QuoteOriginally posted by: gardener3Cuchulainn,I am looking for a proof of the following assertions made by N:GBM is mathematically inconsistentStochastic calculus likewise rests on inconsistent assumptions and is therefore wrongStock price 'processes' (what ever that means) are continuousYou won't get any.Many have tried before you... That's his raison d'être 8->K

QuoteOriginally posted by: RezQuoteOriginally posted by: gardener3Cuchulainn,I am looking for a proof of the following assertions made by N:GBM is mathematically inconsistentStochastic calculus likewise rests on inconsistent assumptions and is therefore wrongStock price 'processes' (what ever that means) are continuousYou won't get any.Many have tried before you... That's his raison d'être 8->KI thought the introduction was pretty good. gardener3's interruptions and total ignorance of math make it impossible to convey even simple concepts. Somehow I get the feeling you're in the same league.

QuoteOriginally posted by: NQuoteOriginally posted by: RezQuoteOriginally posted by: gardener3Cuchulainn,I am looking for a proof of the following assertions made by N:GBM is mathematically inconsistentStochastic calculus likewise rests on inconsistent assumptions and is therefore wrongStock price 'processes' (what ever that means) are continuousYou won't get any.Many have tried before you... That's his raison d'être 8->KI thought the introduction was pretty good. gardener3's interruptions and total ignorance of math make it impossible to convey even simple concepts. Somehow I get the feeling you're in the same league.Cool your boots mate, no need to get uptight!I was just making an observationK.__.......................__ (....\..................../....). \....\................ /..../...\....\.............../..../....\..../´¯.I.¯`\./.../..../... I....I..(¯¯¯`\...I.....I....I...¯¯.\...\...I.....I´¯.I´¯.I..\...)...\.....` ¯..¯ ´.......'....\_________.·´.....l-_-_-_-_-_-|.....l-_-_-_-_-_-|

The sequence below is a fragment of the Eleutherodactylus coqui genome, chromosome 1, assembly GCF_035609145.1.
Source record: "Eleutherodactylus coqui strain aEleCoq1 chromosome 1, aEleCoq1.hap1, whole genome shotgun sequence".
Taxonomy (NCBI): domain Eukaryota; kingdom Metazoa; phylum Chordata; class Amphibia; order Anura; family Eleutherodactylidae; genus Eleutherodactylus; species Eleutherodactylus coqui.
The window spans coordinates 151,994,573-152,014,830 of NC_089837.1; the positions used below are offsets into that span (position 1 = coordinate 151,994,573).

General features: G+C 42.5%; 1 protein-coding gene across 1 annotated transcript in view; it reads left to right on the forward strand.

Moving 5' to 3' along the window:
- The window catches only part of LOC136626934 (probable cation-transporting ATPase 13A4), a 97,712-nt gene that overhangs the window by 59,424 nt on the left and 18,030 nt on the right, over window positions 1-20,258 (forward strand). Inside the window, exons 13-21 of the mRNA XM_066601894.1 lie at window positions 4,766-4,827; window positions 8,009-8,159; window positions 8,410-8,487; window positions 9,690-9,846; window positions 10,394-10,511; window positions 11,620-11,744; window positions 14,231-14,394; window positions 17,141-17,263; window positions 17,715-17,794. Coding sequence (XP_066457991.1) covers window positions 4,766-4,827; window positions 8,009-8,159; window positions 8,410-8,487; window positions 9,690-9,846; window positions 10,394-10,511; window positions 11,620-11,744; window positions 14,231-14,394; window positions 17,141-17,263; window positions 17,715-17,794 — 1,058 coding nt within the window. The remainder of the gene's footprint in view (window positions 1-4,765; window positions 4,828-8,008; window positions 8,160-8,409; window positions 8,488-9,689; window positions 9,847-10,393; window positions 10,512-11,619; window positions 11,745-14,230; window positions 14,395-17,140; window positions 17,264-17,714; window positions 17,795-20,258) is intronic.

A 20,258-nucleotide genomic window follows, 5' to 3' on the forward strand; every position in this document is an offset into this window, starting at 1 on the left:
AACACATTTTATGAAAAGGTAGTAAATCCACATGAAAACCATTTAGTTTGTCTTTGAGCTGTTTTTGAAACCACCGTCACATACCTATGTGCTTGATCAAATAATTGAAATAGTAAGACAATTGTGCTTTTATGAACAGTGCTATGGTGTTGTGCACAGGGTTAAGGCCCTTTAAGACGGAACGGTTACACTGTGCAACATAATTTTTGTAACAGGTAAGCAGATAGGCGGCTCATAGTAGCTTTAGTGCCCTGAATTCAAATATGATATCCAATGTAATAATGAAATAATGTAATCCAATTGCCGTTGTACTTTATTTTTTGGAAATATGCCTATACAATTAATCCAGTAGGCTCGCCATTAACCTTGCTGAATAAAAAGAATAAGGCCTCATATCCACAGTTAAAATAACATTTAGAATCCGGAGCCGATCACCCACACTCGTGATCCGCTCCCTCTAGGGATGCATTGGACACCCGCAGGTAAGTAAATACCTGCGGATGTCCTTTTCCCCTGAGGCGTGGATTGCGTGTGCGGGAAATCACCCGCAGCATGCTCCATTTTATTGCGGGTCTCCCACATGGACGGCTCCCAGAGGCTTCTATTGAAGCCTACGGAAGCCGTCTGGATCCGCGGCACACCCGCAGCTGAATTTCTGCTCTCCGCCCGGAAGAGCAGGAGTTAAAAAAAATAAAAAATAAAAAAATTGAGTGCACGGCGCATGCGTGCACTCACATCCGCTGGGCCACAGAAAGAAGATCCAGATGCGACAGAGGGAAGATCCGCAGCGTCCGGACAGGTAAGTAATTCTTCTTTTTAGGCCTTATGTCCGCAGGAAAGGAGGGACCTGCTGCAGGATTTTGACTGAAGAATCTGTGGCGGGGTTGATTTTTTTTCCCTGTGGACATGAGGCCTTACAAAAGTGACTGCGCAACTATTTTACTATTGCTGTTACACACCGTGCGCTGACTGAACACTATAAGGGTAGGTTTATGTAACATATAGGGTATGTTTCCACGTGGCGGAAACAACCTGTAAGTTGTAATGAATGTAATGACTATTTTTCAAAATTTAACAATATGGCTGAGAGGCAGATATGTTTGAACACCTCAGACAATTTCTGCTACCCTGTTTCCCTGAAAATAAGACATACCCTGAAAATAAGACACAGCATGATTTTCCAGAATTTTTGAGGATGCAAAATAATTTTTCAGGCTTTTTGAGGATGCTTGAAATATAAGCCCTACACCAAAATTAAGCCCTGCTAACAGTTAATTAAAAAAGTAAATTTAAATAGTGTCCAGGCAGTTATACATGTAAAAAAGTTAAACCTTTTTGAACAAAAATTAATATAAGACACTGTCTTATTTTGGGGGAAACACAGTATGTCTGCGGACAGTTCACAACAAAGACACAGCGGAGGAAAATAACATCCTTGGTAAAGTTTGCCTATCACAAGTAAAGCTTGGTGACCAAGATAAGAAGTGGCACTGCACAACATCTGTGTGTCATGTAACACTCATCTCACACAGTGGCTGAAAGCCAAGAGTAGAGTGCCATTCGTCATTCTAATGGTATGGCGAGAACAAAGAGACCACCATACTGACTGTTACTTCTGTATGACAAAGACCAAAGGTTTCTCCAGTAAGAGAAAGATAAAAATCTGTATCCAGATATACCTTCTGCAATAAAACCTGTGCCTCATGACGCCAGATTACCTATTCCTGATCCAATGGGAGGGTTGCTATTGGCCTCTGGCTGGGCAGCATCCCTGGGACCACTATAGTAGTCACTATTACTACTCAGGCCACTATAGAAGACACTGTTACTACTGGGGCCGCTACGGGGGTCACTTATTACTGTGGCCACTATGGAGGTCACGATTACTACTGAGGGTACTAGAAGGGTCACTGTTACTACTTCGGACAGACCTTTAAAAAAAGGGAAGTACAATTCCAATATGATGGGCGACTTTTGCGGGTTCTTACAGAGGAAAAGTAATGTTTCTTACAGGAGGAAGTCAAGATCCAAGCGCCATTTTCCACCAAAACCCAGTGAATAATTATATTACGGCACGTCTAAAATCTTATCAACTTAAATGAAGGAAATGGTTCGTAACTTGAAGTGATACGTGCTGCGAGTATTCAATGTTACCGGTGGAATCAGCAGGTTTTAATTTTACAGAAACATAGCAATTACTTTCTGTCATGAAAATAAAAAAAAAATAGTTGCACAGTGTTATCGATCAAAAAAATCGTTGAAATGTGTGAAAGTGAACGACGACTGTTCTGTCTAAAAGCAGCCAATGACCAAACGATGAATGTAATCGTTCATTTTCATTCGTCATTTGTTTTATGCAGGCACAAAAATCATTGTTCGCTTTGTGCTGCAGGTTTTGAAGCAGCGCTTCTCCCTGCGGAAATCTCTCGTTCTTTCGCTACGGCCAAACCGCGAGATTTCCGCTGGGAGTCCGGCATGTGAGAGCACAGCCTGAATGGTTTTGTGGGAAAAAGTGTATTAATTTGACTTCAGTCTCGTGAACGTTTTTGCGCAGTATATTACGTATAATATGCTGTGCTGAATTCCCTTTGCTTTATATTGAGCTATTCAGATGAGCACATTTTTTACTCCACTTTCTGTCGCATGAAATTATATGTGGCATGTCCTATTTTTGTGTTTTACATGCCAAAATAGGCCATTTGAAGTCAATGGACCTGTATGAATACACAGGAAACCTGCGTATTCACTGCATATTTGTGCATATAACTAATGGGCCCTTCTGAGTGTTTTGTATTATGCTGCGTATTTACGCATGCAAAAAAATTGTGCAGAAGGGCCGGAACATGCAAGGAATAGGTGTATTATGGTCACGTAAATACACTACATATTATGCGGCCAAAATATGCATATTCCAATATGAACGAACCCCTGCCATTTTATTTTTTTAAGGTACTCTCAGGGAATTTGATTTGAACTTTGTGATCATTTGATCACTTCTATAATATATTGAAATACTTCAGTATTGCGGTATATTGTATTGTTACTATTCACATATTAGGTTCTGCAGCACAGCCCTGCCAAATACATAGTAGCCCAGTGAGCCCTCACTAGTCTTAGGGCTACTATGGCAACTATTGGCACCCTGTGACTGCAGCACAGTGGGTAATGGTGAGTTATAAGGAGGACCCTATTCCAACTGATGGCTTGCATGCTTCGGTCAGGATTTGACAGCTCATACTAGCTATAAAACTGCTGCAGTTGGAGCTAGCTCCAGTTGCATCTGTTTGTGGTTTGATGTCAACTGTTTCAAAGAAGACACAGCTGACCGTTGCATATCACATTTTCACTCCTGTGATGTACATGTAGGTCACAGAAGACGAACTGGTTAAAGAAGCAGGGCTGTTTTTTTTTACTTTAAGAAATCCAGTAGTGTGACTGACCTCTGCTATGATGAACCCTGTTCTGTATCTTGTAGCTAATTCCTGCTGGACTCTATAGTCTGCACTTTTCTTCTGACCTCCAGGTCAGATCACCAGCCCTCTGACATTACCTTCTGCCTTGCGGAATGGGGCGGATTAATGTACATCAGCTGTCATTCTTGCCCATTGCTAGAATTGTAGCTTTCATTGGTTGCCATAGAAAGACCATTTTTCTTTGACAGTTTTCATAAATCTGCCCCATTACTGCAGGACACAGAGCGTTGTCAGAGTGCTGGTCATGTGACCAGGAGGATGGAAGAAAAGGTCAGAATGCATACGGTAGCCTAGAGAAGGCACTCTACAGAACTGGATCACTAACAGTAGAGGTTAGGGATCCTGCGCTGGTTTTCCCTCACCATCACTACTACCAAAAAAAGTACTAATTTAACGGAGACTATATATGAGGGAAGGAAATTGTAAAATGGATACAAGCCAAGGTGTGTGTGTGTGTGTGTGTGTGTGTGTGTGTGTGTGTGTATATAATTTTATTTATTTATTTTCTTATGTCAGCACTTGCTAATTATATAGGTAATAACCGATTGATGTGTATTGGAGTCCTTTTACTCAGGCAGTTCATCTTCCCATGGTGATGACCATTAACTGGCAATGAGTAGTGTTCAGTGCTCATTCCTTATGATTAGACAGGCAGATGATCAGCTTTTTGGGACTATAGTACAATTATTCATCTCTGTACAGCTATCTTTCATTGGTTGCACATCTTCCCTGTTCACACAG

Last edited by Rez on May 8th, 2007, 10:00 pm, edited 1 time in total.

N,QuoteOriginally posted by: NI thought the introduction was pretty good.I can't imagine you winning the hearts and minds of the traders in 1973 if your start talking about manifolds and do not give them a formula for the price and a related formula for the hedge ... quoting NNT (Dynamic Hedging, page 5):"... Traders, by contrast, are impatient and need brief simplistic descriptions, ...""...1. In a single sentence, explain the conclusion, before discussing the subject matter.2. In a single sentence, explain the subject matter.3. If unable to perform 1 or 2, then abandon the entire project...."Also worth bringing to the discussion (?!) are Derman's comments on models:Good-ModelsTheories-Part-IIof which I quote the most relevant part:"In finance, a good theory is something different. A good theory is something that gives you insight and a way of thinking about phenomena, even if it's not a wonderful predictor. A good theory starts from something intuitive about markets, or something qualitative, and then quantifies it, which leads to new concepts, which one then develops intuition about through the theory, which then becomes the subject of newer theories."I still have not found the references to any debunking of a well accepted book like Avellaneda's.